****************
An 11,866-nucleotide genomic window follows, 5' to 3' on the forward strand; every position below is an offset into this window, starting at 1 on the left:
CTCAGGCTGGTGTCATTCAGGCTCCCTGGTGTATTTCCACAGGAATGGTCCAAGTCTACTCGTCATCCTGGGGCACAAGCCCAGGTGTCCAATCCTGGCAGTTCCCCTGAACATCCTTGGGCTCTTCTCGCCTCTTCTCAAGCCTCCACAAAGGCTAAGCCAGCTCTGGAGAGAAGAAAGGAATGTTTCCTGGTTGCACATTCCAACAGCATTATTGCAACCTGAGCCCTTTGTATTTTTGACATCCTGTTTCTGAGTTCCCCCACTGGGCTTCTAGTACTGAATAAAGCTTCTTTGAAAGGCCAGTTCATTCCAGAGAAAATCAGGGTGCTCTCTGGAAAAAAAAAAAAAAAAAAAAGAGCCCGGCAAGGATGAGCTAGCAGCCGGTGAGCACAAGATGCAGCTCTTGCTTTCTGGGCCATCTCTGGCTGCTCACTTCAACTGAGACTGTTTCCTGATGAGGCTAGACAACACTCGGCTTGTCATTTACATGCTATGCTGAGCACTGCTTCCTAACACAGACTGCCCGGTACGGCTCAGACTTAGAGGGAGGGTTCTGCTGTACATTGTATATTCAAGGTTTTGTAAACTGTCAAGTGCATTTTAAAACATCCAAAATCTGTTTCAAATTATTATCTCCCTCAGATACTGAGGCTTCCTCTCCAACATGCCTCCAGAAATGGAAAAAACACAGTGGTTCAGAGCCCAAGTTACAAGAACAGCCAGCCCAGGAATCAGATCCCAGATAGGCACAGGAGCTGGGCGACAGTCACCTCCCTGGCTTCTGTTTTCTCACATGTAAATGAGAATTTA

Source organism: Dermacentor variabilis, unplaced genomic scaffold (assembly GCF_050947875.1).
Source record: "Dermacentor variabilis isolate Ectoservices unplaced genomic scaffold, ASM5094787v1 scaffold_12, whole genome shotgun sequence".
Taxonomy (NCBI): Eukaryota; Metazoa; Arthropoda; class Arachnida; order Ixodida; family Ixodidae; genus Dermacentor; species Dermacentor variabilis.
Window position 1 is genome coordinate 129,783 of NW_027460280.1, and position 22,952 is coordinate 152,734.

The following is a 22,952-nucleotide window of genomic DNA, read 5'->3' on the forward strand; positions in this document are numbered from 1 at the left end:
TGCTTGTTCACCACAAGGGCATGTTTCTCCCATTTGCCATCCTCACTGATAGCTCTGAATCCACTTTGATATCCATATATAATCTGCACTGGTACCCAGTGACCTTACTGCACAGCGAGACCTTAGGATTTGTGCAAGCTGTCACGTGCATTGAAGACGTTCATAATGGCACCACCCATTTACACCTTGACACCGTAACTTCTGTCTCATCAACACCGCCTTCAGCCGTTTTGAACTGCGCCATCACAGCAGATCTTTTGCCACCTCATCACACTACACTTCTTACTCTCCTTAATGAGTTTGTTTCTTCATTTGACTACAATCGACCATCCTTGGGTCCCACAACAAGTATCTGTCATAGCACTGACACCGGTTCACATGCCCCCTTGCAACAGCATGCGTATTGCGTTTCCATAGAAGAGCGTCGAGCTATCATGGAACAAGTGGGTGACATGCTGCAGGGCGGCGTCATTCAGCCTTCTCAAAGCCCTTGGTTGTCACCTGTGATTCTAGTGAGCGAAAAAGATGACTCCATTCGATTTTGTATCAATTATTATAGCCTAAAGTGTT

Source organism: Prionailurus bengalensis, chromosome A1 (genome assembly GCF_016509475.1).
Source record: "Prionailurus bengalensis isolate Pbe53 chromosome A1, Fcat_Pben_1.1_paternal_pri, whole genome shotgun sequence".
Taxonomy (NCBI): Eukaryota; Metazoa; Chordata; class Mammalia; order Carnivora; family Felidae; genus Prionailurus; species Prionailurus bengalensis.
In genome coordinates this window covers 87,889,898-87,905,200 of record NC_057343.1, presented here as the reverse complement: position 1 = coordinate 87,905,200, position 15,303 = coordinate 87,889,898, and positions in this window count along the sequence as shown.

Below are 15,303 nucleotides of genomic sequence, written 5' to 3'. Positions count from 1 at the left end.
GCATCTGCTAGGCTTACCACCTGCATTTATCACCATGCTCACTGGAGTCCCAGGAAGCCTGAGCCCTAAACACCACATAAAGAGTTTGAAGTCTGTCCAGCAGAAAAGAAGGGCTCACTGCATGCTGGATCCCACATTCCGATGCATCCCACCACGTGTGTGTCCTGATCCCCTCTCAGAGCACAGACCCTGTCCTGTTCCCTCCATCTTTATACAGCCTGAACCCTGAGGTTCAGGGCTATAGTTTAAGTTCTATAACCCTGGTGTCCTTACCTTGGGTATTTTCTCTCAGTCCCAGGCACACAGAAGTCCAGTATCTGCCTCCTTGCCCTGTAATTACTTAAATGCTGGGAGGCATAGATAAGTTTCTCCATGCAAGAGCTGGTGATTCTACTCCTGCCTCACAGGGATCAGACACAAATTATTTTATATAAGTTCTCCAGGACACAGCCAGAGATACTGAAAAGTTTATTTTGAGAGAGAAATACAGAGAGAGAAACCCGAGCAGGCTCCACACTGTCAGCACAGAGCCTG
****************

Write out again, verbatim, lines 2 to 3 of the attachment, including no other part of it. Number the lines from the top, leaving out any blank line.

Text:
CTCAGGCTGGTGTCATTCAGGCTCCCTGGTGTATTTCCACAGGAATGGTCCAAGTCTACTCGTCATCCTGGGGCACAAGCCCAGGTGTCCAATCCTGGCAGTTCCCCTGAACATCCTTGGGCTCTTCTCGCCTCTTCTCAAGCCTCCACAAAGGCTAAGCCAGCTCTGGAGAGAAGAAAGGAATGTTTCCTGGTTGCACATTCCAACAGCATTATTGCAACCTGAGCCCTTTGTATTTTTGACATCCTGTTTCTGAGTTCCCCCACTGGGCTTCTAGTACTGAATAAAGCTTCTTTGAAAGGCCAGTTCATTCCAGAGAAAATCAGGGTGCTCTCTGGAAAAAAAAAAAAAAAAAAAAGAGCCCGGCAAGGATGAGCTAGCAGCCGGTGAGCACAAGATGCAGCTCTTGCTTTCTGGGCCATCTCTGGCTGCTCACTTCAACTGAGACTGTTTCCTGATGAGGCTAGACAACACTCGGCTTGTCATTTACATGCTATGCTGAGCACTGCTTCCTAACACAGACTGCCCGGTACGGCTCAGACTTAGAGGGAGGGTTCTGCTGTACATTGTATATTCAAGGTTTTGTAAACTGTCAAGTGCATTTTAAAACATCCAAAATCTGTTTCAAATTATTATCTCCCTCAGATACTGAGGCTTCCTCTCCAACATGCCTCCAGAAATGGAAAAAACACAGTGGTTCAGAGCCCAAGTTACAAGAACAGCCAGCCCAGGAATCAGATCCCAGATAGGCACAGGAGCTGGGCGACAGTCACCTCCCTGGCTTCTGTTTTCTCACATGTAAATGAGAATTTA

Source organism: Dermacentor variabilis, unplaced genomic scaffold (assembly GCF_050947875.1).